Meet Me in St. Louis is a great way to see Judy in one of her best roles and to sing along with the family to the memorable songs.

Musicals scheduled on TCM for Turkey Day include:

  • Meet Me in St. Louis at 10 a.m. ET.
  • The Music Man at 1:45 p.m.
  • Anything Goes at 8 p.m.
  • Shall We Dance at 3 a.m.
  • Flying with Music at 5 a.m.

Source: Get Happy: The Life of Judy Garland by Gerald Clark

Everybody Sing

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Everybody Sing (1938)

I think I am pretty safe in saying if often takes actors that will become big stars a few years before they start appearing in highly entertaining productions. Judy Garland, who was recognized pretty quickly by MGM executive Louis B. Mayer as a goldmine, surprised me with Everybody Sing, which is a musical that not only contains a really entertaining cast and script but fantastic musical numbers as well.

By the time this film was released in 1938, Garland had three others under her belt, although those include Broadway Melody of 1938 (released in 1937), which featured Judy in a very small role, and Thoroughbreds Don’t Cry, which I have previously reviewed as a mediocre spot for the youth. Everybody Sing was a great step forward as it offered the leading role to the teenager and would be followed in the same year by Garland’s first Andy Hardy movie and then another sour production in Listen, Darling.

What is most resounding about Everybody Sing is surely the cast. Garland as Judy Bellaire is mothered by Billie Burke who would become Glinda in Wizard of Oz, fathered by Reginald Owen, lives with maid Olga, played by Fanny Brice, and is friends with Allan Jones‘ Ricky Saboni. Judy is expelled from her girl’s school after being caught jazzing up some tunes in her vocal class, but when she returns home the girl is unable to get a word in edgewise to inform her self-centered family of the trouble. The father is a play writer, the mother is an actress who gets her current production’s lines mixed in with her personal dialogue, and her sister is absorbed in singing lessons and secret boyfriend/house cook Ricky. Only Olga and Ricky will hear of her trouble.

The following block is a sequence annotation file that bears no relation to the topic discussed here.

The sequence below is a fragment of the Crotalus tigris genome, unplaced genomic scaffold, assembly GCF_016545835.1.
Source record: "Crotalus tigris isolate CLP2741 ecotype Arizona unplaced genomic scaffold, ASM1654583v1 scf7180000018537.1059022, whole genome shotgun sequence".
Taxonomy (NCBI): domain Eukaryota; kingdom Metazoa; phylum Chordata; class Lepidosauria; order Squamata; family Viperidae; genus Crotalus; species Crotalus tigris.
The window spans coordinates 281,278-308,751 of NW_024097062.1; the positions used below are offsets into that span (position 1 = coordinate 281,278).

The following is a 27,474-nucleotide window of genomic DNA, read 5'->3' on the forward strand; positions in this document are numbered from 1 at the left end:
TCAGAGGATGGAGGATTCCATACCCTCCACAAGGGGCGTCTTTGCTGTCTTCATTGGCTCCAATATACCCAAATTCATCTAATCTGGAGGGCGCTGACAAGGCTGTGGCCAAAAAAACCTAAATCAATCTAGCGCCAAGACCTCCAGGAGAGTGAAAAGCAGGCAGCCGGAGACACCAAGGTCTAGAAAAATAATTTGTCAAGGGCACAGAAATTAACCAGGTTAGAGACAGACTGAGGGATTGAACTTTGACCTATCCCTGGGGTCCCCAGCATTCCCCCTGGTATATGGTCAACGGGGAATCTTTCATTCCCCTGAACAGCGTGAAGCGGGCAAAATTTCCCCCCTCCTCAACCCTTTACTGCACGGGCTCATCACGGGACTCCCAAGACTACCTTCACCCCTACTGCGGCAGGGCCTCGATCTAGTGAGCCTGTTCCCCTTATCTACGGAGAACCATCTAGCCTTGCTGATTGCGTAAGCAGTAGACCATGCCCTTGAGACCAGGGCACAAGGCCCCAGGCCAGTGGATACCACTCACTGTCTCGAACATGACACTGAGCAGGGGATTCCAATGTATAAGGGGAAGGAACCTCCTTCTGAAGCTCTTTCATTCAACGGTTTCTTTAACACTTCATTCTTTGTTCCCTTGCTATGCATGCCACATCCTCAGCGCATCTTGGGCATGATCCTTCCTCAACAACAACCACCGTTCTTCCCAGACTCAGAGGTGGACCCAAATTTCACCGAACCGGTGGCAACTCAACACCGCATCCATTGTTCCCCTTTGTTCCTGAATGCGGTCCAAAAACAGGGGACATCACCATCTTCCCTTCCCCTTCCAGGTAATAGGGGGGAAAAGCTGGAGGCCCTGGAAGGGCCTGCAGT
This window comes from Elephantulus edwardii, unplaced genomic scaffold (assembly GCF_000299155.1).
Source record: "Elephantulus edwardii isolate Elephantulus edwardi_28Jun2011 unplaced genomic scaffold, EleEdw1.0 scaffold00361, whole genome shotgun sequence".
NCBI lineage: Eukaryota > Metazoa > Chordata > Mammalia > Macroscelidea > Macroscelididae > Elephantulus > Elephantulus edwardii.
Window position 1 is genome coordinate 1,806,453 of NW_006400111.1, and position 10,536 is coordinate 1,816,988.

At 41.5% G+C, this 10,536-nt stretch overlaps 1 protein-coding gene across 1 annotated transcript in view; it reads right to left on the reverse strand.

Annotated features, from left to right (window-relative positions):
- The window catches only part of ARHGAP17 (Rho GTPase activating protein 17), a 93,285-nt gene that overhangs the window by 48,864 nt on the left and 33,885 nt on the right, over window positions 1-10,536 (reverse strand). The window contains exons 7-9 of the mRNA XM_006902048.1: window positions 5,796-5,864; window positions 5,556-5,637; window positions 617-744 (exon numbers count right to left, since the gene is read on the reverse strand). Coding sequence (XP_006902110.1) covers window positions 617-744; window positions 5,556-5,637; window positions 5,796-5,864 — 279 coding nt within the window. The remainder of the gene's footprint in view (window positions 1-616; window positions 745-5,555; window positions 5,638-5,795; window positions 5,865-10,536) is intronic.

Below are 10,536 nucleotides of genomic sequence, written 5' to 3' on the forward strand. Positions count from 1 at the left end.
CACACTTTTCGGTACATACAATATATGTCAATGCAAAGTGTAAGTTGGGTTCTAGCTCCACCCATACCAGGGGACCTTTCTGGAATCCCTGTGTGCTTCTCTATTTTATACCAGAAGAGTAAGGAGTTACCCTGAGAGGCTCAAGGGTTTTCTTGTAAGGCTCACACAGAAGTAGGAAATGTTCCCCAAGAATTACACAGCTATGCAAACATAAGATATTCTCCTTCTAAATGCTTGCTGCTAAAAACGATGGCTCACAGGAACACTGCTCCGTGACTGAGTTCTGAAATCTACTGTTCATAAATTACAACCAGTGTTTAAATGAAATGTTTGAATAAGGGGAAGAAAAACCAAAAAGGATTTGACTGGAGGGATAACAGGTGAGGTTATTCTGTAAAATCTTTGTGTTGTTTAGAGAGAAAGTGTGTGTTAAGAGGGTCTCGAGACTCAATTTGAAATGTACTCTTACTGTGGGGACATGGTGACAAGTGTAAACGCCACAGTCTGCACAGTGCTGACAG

When Judy discovers that Ricky makes his real living singing at a restaurant, she immediately gets herself on stage and is adored by the audience. The family, however, is rather set on sending Judy to Europe to straighten her out and keep her away from the performing profession in which the rest of the family engages. Judy conspires with a voyage-mate, however, to have pre-written postcards mailed at each destination on the trip while she ducks off the boat and proceeds to live a secret life performing at the restaurant. A regrettable blackface performance ensues as part of this process.

In the midst of all this, Ricky struggles to maintain a romantic relationship with Judy’s sister, Sylvia (Lynn Carver), who has falsely gotten herself engaged to her mother’s stage partner Jerrold (Reginald Gardiner) to split up whatever romantic entanglement might be occurring there. Ultimately, all is resolved and the film closes on a major musical revue backed by Ricky himself and staring Judy and even the maid, Olga.

The Bellaire family reminded me very much of the Bullocks of My Man Godfrey except this bunch is theatrically inclined as a profession, not as a mere part of their insanity. The poor servants struggle to do their duties while dealing with their masters’ eccentricities. For instance, Olga desperately seeks to discover how many individuals will be staying for dinner because she has only four squab she must divide among what turn out to be seven eaters. Ultimately, the family gets spaghetti.

I had never seen Brice in a film before, although I recently watched Funny Girl starring Barbra Streisand, which is about Brice’s career and marriage, although a largely fictionalized account. The resemblance between Brice’s actual acting and the performance of Streisand is pretty strikingly similar. Although I found Brice to be quite comical and much like a female Chico Marx –although with a Russian rather than Italian accent in this case– she could get to be a bit obnoxious after a while. Still, I’m glad to have finally seen the comedienne first hand.